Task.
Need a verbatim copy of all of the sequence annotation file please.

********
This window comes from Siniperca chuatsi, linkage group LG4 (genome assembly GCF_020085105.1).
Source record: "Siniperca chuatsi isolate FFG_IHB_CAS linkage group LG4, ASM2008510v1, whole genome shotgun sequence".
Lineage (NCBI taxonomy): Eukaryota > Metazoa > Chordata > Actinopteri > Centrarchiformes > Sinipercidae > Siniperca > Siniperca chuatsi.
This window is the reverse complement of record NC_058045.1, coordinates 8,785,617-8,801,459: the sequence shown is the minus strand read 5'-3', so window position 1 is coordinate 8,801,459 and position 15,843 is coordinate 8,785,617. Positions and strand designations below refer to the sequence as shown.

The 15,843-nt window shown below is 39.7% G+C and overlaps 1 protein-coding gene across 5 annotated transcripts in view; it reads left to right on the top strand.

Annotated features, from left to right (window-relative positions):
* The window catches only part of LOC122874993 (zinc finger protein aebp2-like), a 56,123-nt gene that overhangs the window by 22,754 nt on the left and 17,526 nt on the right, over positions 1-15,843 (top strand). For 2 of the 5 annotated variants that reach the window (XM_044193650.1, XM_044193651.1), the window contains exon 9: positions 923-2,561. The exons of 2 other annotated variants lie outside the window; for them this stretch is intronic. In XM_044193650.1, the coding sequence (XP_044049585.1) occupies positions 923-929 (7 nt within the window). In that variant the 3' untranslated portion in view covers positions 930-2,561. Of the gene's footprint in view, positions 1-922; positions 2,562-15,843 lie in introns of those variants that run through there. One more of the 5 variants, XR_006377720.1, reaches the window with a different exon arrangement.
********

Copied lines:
This window comes from Siniperca chuatsi, linkage group LG4 (genome assembly GCF_020085105.1).
Source record: "Siniperca chuatsi isolate FFG_IHB_CAS linkage group LG4, ASM2008510v1, whole genome shotgun sequence".
Lineage (NCBI taxonomy): Eukaryota > Metazoa > Chordata > Actinopteri > Centrarchiformes > Sinipercidae > Siniperca > Siniperca chuatsi.
This window is the reverse complement of record NC_058045.1, coordinates 8,785,617-8,801,459: the sequence shown is the minus strand read 5'-3', so window position 1 is coordinate 8,801,459 and position 15,843 is coordinate 8,785,617. Positions and strand designations below refer to the sequence as shown.

The 15,843-nt window shown below is 39.7% G+C and overlaps 1 protein-coding gene across 5 annotated transcripts in view; it reads left to right on the top strand.

Annotated features, from left to right (window-relative positions):
* The window catches only part of LOC122874993 (zinc finger protein aebp2-like), a 56,123-nt gene that overhangs the window by 22,754 nt on the left and 17,526 nt on the right, over positions 1-15,843 (top strand). For 2 of the 5 annotated variants that reach the window (XM_044193650.1, XM_044193651.1), the window contains exon 9: positions 923-2,561. The exons of 2 other annotated variants lie outside the window; for them this stretch is intronic. In XM_044193650.1, the coding sequence (XP_044049585.1) occupies positions 923-929 (7 nt within the window). In that variant the 3' untranslated portion in view covers positions 930-2,561. Of the gene's footprint in view, positions 1-922; positions 2,562-15,843 lie in introns of those variants that run through there. One more of the 5 variants, XR_006377720.1, reaches the window with a different exon arrangement.